About the Data

This bulletin is based on an analysis of a new environmental database being developed by TRAC from Justice Department internal files obtained through requests under the Freedom of Information Act. Records on cases involving alleged criminal violations of any one of more than 1,400 federal environmental statutes were examined. Using these government data sources, TRAC identified 30,936 defendants targeted by investigatory agencies for alleged environmental violations during the Clinton-Bush years, including over 20,000 who were actually criminally prosecuted.

Records used cover all federal criminal charges, not merely those cases where an environmental charge appeared as the lead charge. All referrals for prosecution from investigative agencies that were acted upon in any manner in each of the 94 U.S. Attorney offices are covered. Where prosecution resulted, the actual charges brought and any resulting convictions and sentences are recorded. When the assistant U.S. attorney assigned the referral decided not to prosecute, the reasons recorded for declining are included.

With these data it is possible to determine how many of the total eventually were formally charged, convicted and sentenced to prison. While suspected violations under more than 1,400 different federal statutes were covered, most of the charges were recommended under a much smaller number of laws that naturally fall into categories such as wildlife protection, pollution violations, and preservation of our national parks and forests.

To document the shifting enforcement priorities, the number of defendants subject in various ways to environmental charges were divided into three four-year segments, the first term of President Bill Clinton (FY 1993-1996), the second Clinton term (FY 1997-2000) and the current term of President George W. Bush (FY 2001-2004). The database covers all recorded activity through the first quarter of FY 2004.

Because FY 2004 has not ended, projections for the last three quarters of FY 2004 had to be made in order to allow comparisons for comparable four-year time periods for each administration. Projections were derived using a method which assumed that the level of activity observed during FY 2003 and the first quarter of FY 2004 continued unabated. (The number of actions during each of the four quarters of FY 2003 plus the first quarter of FY 2004 were averaged, and these activity rates were assumed to carry through to the end of FY 2004.) Where trends were downward during the Bush years, this methodology assumes that any decline stopped and trends leveled out during FY 2004. This method thus results in a conservative estimate for any enforcement declines.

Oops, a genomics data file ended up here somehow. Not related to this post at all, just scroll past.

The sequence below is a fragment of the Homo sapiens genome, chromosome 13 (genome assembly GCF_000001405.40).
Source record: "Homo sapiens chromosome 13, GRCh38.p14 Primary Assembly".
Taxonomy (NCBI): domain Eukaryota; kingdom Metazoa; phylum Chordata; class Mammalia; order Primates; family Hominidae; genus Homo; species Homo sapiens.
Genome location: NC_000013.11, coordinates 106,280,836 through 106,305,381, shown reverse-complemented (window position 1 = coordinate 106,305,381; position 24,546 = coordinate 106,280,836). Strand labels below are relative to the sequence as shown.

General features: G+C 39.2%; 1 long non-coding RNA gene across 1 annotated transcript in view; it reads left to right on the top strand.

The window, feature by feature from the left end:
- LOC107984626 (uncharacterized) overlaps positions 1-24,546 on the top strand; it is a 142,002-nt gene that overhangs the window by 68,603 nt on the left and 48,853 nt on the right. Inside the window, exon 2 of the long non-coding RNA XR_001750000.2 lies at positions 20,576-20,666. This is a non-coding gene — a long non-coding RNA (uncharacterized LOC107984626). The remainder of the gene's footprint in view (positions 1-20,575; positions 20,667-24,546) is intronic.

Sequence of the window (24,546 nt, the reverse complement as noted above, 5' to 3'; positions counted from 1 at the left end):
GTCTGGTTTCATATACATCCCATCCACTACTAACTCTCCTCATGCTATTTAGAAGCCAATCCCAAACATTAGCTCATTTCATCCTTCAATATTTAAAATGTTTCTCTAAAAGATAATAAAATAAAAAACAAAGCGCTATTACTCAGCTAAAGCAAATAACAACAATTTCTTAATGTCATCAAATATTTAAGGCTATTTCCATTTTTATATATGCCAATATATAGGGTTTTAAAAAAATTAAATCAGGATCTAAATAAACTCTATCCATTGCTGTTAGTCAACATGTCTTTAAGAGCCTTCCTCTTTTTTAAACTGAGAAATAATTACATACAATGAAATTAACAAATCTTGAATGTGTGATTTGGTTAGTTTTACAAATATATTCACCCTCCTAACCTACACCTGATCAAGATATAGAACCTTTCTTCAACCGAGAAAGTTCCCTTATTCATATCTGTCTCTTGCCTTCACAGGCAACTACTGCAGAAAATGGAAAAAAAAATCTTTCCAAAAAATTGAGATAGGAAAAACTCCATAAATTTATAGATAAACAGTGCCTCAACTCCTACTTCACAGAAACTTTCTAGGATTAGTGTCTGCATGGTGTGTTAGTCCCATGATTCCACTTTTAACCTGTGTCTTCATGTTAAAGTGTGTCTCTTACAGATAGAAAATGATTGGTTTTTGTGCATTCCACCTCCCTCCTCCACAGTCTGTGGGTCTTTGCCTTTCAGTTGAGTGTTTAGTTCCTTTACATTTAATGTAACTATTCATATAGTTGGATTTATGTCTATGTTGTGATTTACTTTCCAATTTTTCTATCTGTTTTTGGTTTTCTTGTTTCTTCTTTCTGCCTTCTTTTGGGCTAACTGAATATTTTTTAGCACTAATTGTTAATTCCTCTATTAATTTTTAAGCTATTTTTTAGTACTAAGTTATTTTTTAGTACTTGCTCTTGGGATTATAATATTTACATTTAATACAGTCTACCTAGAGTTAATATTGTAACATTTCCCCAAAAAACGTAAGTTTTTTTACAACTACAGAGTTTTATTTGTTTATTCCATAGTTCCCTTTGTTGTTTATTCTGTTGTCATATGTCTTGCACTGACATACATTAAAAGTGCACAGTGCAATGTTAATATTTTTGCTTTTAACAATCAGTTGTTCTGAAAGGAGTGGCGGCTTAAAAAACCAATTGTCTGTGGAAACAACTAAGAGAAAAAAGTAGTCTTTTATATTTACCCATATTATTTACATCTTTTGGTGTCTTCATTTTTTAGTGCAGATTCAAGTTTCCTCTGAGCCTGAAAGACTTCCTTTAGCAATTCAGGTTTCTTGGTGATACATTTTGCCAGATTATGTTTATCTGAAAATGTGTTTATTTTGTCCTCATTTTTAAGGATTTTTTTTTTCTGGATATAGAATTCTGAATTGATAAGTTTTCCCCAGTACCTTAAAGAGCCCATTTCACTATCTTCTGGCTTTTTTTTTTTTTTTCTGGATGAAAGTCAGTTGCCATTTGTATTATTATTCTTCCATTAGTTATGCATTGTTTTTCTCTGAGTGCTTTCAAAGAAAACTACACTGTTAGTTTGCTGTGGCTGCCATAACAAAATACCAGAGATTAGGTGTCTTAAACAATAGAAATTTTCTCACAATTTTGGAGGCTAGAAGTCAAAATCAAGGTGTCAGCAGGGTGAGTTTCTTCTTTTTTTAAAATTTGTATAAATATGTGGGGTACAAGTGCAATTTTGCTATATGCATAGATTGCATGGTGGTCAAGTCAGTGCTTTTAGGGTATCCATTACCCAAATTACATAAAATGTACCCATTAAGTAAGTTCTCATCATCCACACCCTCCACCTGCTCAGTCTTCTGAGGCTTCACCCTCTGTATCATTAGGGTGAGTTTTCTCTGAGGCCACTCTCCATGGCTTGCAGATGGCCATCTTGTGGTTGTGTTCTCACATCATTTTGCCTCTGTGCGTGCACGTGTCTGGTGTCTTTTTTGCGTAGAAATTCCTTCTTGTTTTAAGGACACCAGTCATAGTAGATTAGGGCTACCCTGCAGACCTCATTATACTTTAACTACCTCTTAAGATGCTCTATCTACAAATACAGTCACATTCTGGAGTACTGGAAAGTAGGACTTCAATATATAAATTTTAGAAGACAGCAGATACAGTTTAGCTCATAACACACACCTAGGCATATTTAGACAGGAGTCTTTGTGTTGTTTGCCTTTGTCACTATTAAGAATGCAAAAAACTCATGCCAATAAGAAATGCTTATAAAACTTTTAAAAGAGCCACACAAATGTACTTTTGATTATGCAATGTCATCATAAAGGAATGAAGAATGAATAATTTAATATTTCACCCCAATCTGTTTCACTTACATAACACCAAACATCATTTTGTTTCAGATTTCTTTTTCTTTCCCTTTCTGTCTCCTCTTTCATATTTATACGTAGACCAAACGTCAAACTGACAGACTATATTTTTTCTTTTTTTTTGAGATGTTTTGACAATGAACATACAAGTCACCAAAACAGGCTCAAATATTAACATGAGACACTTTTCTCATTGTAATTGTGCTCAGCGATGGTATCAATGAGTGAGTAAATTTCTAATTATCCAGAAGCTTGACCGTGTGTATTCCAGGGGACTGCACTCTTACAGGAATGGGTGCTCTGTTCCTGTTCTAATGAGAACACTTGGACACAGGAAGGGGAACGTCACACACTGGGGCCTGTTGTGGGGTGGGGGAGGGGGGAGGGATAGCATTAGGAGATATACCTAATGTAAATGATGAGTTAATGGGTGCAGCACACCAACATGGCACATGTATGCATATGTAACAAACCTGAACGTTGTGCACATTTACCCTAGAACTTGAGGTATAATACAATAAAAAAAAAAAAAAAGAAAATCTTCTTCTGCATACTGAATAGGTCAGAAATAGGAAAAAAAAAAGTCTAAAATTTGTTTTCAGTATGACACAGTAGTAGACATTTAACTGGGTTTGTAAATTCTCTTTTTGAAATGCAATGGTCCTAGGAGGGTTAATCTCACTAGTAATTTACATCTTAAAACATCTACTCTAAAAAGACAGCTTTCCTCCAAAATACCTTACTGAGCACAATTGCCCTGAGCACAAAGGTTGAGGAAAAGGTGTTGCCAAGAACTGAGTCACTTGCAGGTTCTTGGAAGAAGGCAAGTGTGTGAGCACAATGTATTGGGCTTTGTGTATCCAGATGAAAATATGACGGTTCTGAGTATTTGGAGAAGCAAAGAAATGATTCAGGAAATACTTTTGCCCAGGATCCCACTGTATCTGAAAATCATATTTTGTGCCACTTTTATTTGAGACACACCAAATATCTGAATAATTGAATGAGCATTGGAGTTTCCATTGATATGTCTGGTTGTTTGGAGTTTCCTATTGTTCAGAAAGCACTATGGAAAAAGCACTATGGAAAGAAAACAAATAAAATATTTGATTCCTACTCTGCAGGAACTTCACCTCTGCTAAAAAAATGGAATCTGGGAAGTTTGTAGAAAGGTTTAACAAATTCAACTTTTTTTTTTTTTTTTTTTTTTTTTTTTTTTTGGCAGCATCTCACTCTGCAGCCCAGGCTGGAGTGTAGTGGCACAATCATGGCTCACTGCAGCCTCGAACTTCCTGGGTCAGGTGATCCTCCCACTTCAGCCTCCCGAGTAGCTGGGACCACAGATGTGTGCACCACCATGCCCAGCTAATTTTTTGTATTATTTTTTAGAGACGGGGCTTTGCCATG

Terms Used: Figures for referrals count defendants referred by federal, state and local investigative agencies for criminal prosecution on which some action -- a decision to prosecute or not to prosecute -- by a federal prosecutor has taken place. The recorded date of this action constitutes the referral year. Figures for prosecutions count defendants criminally charged by an indictment, information, complaint or citation being filed. Figures for convictions count defendants convicted in federal court, while figures for prison reflect the numbers out of those convicted who received a prison sentence. The recorded year the prosecution was filed, or the defendant was convicted and sentenced become the prosecution year and the conviction year, respectively.

Sources of data for TRAC's environmental database include central files of the Executive Office for United States Attorney (EOUSA) used for internal management and reports to Congress, as well as data files obtained from each of the 94 U.S. Attorney offices from databases each office maintains to record the case-by-case, defendant-by-defendant activity of each assistant U.S. attorney.

TRAC uses these underlying files as one of several authoritative sources for its public web site, http://trac.syr.edu, and a more sophisticated subscription site, http://tracfed.syr.edu